For a catastrophic failure due to an external cause, the failure must not be the result of an inherent flaw in the facility. The failure must be a sudden event disastrously impacting transportation services and causing unusually high expenses to the highway agency. All repair or reconstruction work which is proposed for ER funding must be either on a Federal-aid highway, or on a Federal road as defined by 23 U.S.C. 101. Approved ER funds are available at the pro rata share that would normally apply to the Federal-aid highway under consideration and include a sliding scale. Within the first 180 days after the disaster, emergency repair work to restore essential travel, minimize damage, or protect remaining facilities may be reimbursed at 100% Federal share. Unless specifically lifted by Congress, FHWA can provide up to a maximum of $100 million in ER funds per State per disaster. ER funding is intended to supplement the resources provided by a State, its political subdivisions, or other Federal agencies in repairing damage that is beyond that normally performed by the STA during ordinary and occasional heavy maintenance. A State should not expect that ER funds will cover all damage repair costs or interim emergency repairs. State and local agencies are responsible for planning and responding to extraordinary conditions. Economic hardship is not a factor in determining eligibility. To simplify the inspection and estimate process, the Federal share payable should be a minimum of $5,000 per site, and $700,000 per disaster. ER funds are not intended to replace other Federal-aid, State or local funds for new construction to increase capacity, correct non-disaster related deficiencies, or otherwise improve highway facilities. Work already scheduled to repair or replace deficient structures/bridges damaged during a disaster will not be eligible for ER funds, and should be funded as originally intended. A project is considered scheduled if the construction phase is included in the currently FHWA approved STIP, or if contract plans are being prepared. Procurement The competitive bidding requirements of 23 USC 112 and 23 CFR 635.104 may be waived when an emergency exists. The FHWA’s emergency relief regulations in 23 CFR 668 indicate that “emergency repair” work may be done by contract, negotiated contract or highway agency force account (use of public agency forces) as determined by the contracting agency to protect public health and safety. These contracting methods only apply to emergency repair work as defined in 23 CFR 668.103 as that necessary to: “ . . . (1) Minimizing the extent of the damage, (2) Protecting remaining facilities, or (3) Restoring essential traffic.” Regular Federal-aid procurement / contracting procedures apply to all other permanent repairs and reconstruction work regardless of funding source. Public agencies may perform force account work but are not permitted to compete for solicited or negotiated contracts. In accordance with 23 CFR 635.204(b), a formal finding for force account work of emergency repairs is not required. 183

Most States require the contractor to take all necessary precautions to protect the section of all Federal-aid projects, including those financed with ER funds, under construction or practically completed, but not yet accepted by the State. Therefore, damage to an active construction project must be clearly shown to be beyond the contractor’s responsibility before the rehabilitative work could be eligible for ER funds. Since the objective of ER projects is to quickly restore traffic flow on a facility, they may be excellent candidates for innovative contracting techniques, such as design-build, incentive/disincentive, warranties and/or A+B bidding. Additional information about the use of innovative contracting techniques for ER projects is included in the ER Manual. Davis-Bacon Act requirements may only be waived by the President. Such a waiver would require a specific Executive Order or Executive Proclamation (example: President Bush waived Davis-Bacon requirements for a short time period following Hurricane Katrina in 2005). Buy America provisions apply; however, the public interest provisions of 23 CFR 635.410(c)(1)(i) are available for appropriate use as determined by the Division Administrator.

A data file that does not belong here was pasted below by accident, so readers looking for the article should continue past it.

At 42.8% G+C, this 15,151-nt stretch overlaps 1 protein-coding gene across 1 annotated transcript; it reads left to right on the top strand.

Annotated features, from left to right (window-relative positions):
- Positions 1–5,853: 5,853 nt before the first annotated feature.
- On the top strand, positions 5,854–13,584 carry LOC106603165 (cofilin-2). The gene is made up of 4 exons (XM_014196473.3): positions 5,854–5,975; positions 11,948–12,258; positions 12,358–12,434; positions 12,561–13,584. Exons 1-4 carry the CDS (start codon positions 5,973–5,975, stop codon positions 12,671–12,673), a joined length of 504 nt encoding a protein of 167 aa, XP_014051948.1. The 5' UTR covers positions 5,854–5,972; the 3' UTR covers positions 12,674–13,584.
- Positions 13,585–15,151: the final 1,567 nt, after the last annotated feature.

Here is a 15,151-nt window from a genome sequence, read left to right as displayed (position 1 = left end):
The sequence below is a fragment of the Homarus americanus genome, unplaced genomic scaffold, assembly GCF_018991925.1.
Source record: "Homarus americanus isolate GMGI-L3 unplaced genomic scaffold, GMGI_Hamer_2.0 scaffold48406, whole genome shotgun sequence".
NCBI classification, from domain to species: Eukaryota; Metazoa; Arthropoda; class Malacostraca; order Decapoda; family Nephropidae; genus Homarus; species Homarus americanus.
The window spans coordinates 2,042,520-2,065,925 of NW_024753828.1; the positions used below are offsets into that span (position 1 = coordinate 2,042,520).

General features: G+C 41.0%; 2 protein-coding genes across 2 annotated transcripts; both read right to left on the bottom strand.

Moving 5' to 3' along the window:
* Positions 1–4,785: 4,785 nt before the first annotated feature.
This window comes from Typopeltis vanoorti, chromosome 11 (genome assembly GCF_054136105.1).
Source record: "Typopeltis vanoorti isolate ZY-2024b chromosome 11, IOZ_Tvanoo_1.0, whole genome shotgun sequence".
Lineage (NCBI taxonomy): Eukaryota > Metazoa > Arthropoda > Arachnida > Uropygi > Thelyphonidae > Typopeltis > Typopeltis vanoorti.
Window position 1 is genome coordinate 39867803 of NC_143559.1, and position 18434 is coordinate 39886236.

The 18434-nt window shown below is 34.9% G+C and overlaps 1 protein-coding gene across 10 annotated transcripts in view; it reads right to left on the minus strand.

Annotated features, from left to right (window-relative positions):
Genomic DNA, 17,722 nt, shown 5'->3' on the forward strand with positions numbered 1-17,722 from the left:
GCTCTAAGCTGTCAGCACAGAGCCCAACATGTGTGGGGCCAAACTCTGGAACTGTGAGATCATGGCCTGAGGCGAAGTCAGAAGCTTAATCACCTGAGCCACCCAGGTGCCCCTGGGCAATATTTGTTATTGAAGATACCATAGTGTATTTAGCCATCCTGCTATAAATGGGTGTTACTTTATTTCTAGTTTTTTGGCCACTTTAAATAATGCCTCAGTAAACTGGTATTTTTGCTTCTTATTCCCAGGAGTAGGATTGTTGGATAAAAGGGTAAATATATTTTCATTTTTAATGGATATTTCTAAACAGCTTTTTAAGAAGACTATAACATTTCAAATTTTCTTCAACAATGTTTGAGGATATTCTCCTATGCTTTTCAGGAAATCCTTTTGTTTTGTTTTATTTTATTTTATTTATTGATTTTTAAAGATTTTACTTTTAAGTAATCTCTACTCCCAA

References: 1988 Omnibus Trade and Competitiveness Act, Section 5164 Executive Order 12770 Applicability: State option activity Required for all FHWA documents and correspondence Background: The International System of Measurements (commonly referred to as the metric system or SI) came into general use in France following the French Revolution during Napoleon’s effort to rationalize the French government. Following his tenure as Ambassador to France, Thomas Jefferson became the first SI promoter in the United States. Although SI did become a legal system of weights and measures for the United States in 1866; it was not designated as the official or preferred system. There have been several legislative attempts to convert the United States to SI; the most recent general effort was the Metric Conversion Act of 1975 (P.L. 94-168). This act established a U.S. Metric Board under the auspices of the Department of Commerce (DOC) to coordinate a voluntary conversion of the metric system. Unfortunately, the voluntary approach did not work because of inconsistent application (although some industries did convert their operations). The 1988 Omnibus Trade and Competitiveness Act, Section 5164 amended the 1975 Metric Conversion Act to require that Federal agencies use SI in their procurement, 184